Creating a community in Nottingham
A community isn’t just your neighbours, or people who you see at the shops or at work… We spoke to Laura from Nottinghamshire YMCA’s community sports programme, OnSide, about the importance of building a strong community for young people with disabilities, and why it’s especially crucial during the Christmas holidays.
“A community isn’t just your neighbours, or people who you see at the shops or at work,” says Laura, as she sets up two goals posts at either end of the sports hall at the YMCA Youth and Community Centre, ready for this week’s YMCA OnSide football session to commence.
“It can be just a few friends with shared interests, or a group that all have one thing in common. Feeling like part of a community is really important for everyone, but especially for a person living with disabilities.”
‘Community is about caring and respect’
OnSide is a community-centric programme featuring sports, skills, competitions and training opportunities for young people with disabilities and their families. During school term-time, expertly trained staff deliver activities with an emphasis on developing a range of skills and rules, whilst playing games and enjoying fun competitions. The programme aims to bring people from all races, religions, backgrounds, and identities together to engage in fun physical activity, and to form close friendships and meaningful bonds.
“The point of OnSide is to offer a safe place for participants to be themselves,” Laura continues. “The young people get the chance to interact with people from all walks of life, from different professions, and with a range of different needs. They learn so much, not just about sports, but about themselves and each other. As a community, it’s our duty to offer them these opportunities and to show caring and respect towards each and every participant.”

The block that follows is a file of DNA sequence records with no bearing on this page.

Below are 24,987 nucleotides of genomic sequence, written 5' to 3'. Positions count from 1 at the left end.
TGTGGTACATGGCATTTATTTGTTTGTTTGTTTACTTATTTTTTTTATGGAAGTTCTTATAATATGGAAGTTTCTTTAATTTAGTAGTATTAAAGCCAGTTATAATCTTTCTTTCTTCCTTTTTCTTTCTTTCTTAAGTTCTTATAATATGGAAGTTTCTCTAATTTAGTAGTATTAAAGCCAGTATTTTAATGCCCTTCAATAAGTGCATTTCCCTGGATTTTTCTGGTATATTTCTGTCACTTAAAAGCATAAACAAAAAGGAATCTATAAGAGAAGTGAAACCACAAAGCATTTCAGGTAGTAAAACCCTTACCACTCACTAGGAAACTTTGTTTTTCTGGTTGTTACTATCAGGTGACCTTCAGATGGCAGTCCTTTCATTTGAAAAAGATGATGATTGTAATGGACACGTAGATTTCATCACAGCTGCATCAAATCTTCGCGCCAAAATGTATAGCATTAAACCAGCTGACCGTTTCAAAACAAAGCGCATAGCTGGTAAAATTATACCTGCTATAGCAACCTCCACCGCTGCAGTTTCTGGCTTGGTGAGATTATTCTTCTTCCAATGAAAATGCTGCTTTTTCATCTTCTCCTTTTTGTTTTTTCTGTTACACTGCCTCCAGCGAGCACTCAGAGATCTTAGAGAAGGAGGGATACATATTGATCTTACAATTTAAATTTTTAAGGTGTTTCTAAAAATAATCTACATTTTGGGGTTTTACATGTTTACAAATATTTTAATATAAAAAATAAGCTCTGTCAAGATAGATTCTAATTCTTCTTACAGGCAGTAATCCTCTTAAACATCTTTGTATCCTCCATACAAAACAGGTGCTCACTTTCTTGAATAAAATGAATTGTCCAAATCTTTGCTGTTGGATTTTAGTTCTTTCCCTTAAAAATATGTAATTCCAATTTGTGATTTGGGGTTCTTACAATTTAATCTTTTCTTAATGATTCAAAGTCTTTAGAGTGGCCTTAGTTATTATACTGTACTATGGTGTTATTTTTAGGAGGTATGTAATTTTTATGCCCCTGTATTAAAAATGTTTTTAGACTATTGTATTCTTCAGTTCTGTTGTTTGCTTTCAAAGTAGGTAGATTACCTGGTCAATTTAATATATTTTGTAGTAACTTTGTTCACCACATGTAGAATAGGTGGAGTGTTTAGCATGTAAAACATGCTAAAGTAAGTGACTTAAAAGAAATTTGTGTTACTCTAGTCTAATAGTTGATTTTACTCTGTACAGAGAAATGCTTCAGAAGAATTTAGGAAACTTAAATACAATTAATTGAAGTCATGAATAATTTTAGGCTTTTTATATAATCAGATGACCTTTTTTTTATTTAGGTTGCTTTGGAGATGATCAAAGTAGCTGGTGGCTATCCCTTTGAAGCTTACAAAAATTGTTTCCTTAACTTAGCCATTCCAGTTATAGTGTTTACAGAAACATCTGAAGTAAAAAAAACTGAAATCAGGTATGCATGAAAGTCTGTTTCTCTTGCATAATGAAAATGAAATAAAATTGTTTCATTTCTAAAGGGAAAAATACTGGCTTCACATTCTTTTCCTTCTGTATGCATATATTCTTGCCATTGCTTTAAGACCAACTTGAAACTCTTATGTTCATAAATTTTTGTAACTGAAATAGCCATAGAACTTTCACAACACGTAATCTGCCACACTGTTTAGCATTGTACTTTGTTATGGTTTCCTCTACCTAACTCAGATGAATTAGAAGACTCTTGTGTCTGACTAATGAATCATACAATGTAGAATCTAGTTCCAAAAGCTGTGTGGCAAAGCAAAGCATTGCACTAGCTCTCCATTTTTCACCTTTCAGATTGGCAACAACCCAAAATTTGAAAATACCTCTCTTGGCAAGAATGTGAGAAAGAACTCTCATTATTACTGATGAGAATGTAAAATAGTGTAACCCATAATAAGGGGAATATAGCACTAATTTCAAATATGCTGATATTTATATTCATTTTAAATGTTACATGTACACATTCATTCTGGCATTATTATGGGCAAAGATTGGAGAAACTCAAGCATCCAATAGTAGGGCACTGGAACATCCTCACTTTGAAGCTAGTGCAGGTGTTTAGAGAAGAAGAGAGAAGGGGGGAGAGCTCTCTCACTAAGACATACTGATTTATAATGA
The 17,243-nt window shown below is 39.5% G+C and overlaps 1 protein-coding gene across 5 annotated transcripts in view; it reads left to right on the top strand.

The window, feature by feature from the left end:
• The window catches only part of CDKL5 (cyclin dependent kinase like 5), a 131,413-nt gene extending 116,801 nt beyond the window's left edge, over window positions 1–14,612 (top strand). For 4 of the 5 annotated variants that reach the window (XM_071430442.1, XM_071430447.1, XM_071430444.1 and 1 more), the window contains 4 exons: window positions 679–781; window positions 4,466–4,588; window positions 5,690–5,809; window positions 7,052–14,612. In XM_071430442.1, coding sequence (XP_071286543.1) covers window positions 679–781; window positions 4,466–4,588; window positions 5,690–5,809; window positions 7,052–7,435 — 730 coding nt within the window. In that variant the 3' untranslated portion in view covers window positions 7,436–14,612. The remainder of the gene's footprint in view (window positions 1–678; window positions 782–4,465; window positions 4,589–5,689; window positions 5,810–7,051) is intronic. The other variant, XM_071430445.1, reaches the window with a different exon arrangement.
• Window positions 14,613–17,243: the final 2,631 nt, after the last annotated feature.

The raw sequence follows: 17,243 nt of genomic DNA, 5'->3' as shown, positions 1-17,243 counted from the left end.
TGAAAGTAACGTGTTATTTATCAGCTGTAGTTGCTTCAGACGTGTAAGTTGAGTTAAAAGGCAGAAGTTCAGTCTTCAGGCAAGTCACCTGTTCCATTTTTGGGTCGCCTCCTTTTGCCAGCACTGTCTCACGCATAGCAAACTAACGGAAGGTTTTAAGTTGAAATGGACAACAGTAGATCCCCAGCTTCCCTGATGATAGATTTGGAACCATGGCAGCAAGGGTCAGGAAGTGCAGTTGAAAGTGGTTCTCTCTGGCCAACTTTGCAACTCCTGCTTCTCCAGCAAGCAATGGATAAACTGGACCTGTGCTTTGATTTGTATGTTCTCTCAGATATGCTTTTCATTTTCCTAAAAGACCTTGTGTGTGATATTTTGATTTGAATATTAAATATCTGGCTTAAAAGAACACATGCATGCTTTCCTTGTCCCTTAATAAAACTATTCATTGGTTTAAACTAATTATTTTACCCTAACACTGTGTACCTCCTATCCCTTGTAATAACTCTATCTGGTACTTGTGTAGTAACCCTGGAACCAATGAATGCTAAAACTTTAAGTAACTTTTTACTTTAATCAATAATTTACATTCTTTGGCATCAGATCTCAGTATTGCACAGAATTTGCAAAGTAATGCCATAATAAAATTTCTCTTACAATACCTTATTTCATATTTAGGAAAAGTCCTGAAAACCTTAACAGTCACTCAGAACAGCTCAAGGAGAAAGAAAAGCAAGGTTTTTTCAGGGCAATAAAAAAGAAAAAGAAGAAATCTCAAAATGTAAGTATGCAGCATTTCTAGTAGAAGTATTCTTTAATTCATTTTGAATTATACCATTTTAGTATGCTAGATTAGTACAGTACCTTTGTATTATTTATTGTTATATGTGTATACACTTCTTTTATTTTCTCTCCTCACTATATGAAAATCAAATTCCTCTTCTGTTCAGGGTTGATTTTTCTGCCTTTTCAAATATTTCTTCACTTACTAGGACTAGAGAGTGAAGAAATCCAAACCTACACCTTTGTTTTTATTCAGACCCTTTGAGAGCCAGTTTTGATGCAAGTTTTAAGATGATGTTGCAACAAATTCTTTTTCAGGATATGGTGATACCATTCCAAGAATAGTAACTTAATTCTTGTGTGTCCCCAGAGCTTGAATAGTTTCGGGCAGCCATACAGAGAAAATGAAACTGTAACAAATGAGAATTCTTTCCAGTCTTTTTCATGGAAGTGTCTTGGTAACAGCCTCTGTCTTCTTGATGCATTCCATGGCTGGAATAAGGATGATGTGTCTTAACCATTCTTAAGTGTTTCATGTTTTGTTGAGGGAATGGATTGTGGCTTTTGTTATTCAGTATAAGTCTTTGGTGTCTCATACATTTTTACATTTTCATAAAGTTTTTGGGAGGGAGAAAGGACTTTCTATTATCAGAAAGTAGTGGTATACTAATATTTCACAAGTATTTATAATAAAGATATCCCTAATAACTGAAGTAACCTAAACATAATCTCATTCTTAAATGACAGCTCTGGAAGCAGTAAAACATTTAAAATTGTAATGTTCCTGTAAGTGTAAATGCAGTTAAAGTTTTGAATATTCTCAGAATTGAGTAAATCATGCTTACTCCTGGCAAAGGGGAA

While OnSide is providing a community for disabled young people in Aspley, Nottingham, a lot of people with disabilities struggle to find that sense of community, with many reporting that they feel intense loneliness over the Christmas holiday period, specifically.
Research undertaken by Scope in November 2017 discovered that 67% of disabled people in the UK have felt isolated, but this figure jumps to 76% of working age disabled people. In the same demographic, 45% were chronically lonely, and 85% of disabled young adults in the UK feel general loneliness. This has resulted in many young people with disabilities experiencing depression, anxiety and stress.
Disabled people and carers face the complex issues of managing loneliness with barriers such as making friends and meeting people on a practical and emotional level. Sometimes a lack of understanding can also affect people with a disability making connections.
‘True community inclusion’
“Getting the right support is so important,” Laura explains. “There are many sports programmes in Nottinghamshire, but few that cater to young people with additional needs. True inclusion is when everyone, regardless of capability, participates together as a community. It is also important for people with disabilities to play a part in helping to design their own opportunities and support. We always ask for feedback from the young people and families who participate in OnSide, so that we can make the sessions as fun, interactive, and beneficial as possible.”
When people with disabilities feel included, research shows they make friends more easily and develop life-long relationships, so that they can live full lives and reach their potential. The work of creating inclusive communities and an open society is not essentially a matter of resources, but how we think about people who have disabilities.
“OnSide is a place where I can be with my friends,” said an OnSide participant. “They make me feel better when I’m sad and they celebrate with me when I achieve. This community is my safe place that won’t look at me any differently and expect me to do well. It’s good because they don’t treat me differently to anyone else.”
Over the Christmas holidays, it is important to check in with friends, family, members and work colleagues to see that they are okay. This is especially true of the those with disabilities, both mental and physical, who make up a crucial part of our communities. Just a quick visit and a catch-up may be enough to alleviate the loneliness that someone is experiencing.
If you or someone you know would like to get involved in the Nottinghamshire YMCA OnSide programme, just email firstname.lastname@example.org or fill out a contact form on our website.